“I think every song can mean something different to different people by their personal interpretations,” said Texas graduate Sam Mezayek, a white man who was here when Metcalf was on campus. “Nothing will change history but time and education will keep us from repeating it.”

The players were bold in their assertions and their letter was written with the understanding that all responses wouldn’t be positive.

“It’s more than football,” tweeted defensive back Josh Thompson amid criticism in his mentions. “So please stop with the comments like ‘shut up and play football.’ I have a life to live once I hang up my cleats.”

Of all the demands/requests — I don’t even know what to call them — made by the athletes, the “Eyes” is the one that will be the hardest to move, much more difficult than moving those statues on campus or a 350-pound defensive lineman in your path. The song represents tradition to many and tradition doesn’t die easily, even if its origins may not have come from the purest of intentions.

The desire for removal is understandable. White performers in blackface performed it in minstrel shows with lyrics that have connections to Confederate general Robert E. Lee.

It’s different things to different people and the Black players on the 2020 team — perhaps some white as well — are refusing to sing lyrics that remind them of a horrific period that was defined by the dehumanization of Black people in America.

As a person who didn’t attend the University of Texas — I do have a degree from UT Tyler FYI — the song doesn’t engender any sort of school pride in me but hearing it as a kid did evoke some love for the state in which I was raised. I had no idea about any sort of racial undertones.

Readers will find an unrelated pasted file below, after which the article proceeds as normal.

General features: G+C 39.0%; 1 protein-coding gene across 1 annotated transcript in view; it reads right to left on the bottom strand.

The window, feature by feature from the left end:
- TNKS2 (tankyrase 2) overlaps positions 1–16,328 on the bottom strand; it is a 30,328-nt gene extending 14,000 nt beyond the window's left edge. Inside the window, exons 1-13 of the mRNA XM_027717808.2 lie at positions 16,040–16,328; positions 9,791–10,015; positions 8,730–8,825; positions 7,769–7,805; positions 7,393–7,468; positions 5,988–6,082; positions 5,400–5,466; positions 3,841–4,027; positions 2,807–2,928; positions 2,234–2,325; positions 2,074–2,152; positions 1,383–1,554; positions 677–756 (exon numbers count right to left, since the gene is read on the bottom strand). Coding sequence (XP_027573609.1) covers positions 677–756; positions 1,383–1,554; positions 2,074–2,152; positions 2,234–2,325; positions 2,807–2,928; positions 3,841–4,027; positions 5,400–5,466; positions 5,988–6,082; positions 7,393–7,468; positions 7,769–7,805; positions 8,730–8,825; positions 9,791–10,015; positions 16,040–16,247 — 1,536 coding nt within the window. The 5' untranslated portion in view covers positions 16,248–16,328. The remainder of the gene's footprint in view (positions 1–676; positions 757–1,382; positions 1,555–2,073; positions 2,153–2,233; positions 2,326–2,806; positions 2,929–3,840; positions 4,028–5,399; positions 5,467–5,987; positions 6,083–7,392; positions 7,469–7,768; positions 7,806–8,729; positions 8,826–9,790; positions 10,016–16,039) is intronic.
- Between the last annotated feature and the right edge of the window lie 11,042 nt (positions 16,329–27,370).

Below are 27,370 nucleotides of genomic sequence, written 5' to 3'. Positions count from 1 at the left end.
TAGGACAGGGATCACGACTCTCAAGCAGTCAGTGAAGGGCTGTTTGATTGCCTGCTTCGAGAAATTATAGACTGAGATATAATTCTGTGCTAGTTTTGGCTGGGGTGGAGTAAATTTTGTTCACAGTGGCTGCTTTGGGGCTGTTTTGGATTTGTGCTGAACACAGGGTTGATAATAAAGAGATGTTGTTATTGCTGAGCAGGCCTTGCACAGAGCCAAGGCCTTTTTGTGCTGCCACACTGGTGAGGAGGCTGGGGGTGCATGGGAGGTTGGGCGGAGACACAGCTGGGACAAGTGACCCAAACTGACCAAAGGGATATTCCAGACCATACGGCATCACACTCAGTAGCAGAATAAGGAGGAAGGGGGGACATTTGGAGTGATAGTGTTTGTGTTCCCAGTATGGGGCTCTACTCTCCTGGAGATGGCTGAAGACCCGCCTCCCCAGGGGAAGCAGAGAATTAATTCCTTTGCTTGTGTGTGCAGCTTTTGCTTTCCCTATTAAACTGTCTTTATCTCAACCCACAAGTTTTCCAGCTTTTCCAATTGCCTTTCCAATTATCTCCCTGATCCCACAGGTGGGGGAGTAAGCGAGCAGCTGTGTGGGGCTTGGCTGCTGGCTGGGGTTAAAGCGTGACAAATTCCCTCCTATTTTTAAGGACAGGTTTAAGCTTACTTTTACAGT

If it was removed, life wouldn’t stop, Longhorn football wouldn’t stop and neither would the singing for that matter. Many fans and students would continue to belt it out a cappella from the stands, in their tailgates and in their homes. They would fight to keep its memory alive.

And it would live.

It took nearly 100 years to eradicate slavery in this country so it wouldn’t be smart to assume a song that’s the same age as airplanes would just fly away overnight.

The skeptic in me doesn’t see the players winning this “Eyes of Texas” battle. Make it optional at worst.

This is one battle that will be hotly contested but the war? It’s theirs for the taking.

The late Julius Whittier, football’s first Black letterman, will have his name displayed somewhere in that stadium this fall. It’s a no brainer. Without him, there is no Rosey, Earl, Ricky or VY.

Texas linebacker Joseph Ossai smiles while singing “The Eyes of Texas” after Texas defeated Louisiana Tech 45-14 last August. Some current Texas athletes want the song removed from campus events. [NICK WAGNER/AMERICAN-STATESMAN]
The removal of statues honoring members of the Confederacy will happen. Display them in a museum exhibit — out of public view — to remind future generations not to repeat the mistakes of our violent, racist-filled past.

The names of known will eventually be taken off buildings. Get rid of them. Why immortalize bigots who wanted no part of a diverse college campus?

Add the names of Texas graduates whose backgrounds contributed in a positive manner to the school.

Money should be donated to Black causes to further the need for inclusiveness and education of Black history in this country, something our middle school Texas history classes have colossally failed to do. It’s a mere drop in the bucket for a money printing machine, one whose revenue has come largely from the contributions of young Black men.  Vince Young and that 2005 championship team built that north end zone complex at DKR. Don’t get it twisted.

“The student-athletes should be applauded,” said Dan Napier, who grew up in Austin. “Their cause is just and righteous. The melody of the song is from a racist minstrel show, however, the words are kind and honorable. If we get everything but the song changed, we are all winners.”

History can’t change but these young people are out to change their futures. In other words, the next 100 years in America are much bigger than the previous 200.

I stand with them.